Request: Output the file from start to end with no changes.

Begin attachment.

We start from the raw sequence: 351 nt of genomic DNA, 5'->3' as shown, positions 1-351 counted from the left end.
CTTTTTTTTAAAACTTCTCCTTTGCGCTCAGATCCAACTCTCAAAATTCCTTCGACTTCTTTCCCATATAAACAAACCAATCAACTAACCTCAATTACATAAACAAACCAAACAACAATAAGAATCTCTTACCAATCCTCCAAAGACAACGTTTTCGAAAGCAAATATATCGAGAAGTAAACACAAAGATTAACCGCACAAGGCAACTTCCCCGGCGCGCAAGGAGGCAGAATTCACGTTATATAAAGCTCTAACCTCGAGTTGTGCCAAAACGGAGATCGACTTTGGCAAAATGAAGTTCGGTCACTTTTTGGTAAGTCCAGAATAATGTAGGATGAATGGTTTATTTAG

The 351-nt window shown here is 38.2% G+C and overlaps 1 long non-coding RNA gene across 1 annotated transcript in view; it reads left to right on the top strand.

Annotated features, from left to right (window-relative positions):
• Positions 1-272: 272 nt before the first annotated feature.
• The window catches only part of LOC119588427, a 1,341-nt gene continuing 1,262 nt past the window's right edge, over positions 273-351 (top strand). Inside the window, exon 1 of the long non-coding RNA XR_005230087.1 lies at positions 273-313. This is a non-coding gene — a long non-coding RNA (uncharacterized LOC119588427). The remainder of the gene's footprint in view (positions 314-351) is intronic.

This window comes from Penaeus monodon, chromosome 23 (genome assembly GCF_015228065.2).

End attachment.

We start from the raw sequence: 351 nt of genomic DNA, 5'->3' as shown, positions 1-351 counted from the left end.
CTTTTTTTTAAAACTTCTCCTTTGCGCTCAGATCCAACTCTCAAAATTCCTTCGACTTCTTTCCCATATAAACAAACCAATCAACTAACCTCAATTACATAAACAAACCAAACAACAATAAGAATCTCTTACCAATCCTCCAAAGACAACGTTTTCGAAAGCAAATATATCGAGAAGTAAACACAAAGATTAACCGCACAAGGCAACTTCCCCGGCGCGCAAGGAGGCAGAATTCACGTTATATAAAGCTCTAACCTCGAGTTGTGCCAAAACGGAGATCGACTTTGGCAAAATGAAGTTCGGTCACTTTTTGGTAAGTCCAGAATAATGTAGGATGAATGGTTTATTTAG

The 351-nt window shown here is 38.2% G+C and overlaps 1 long non-coding RNA gene across 1 annotated transcript in view; it reads left to right on the top strand.

Annotated features, from left to right (window-relative positions):
• Positions 1-272: 272 nt before the first annotated feature.
• The window catches only part of LOC119588427, a 1,341-nt gene continuing 1,262 nt past the window's right edge, over positions 273-351 (top strand). Inside the window, exon 1 of the long non-coding RNA XR_005230087.1 lies at positions 273-313. This is a non-coding gene — a long non-coding RNA (uncharacterized LOC119588427). The remainder of the gene's footprint in view (positions 314-351) is intronic.

This window comes from Penaeus monodon, chromosome 23 (genome assembly GCF_015228065.2).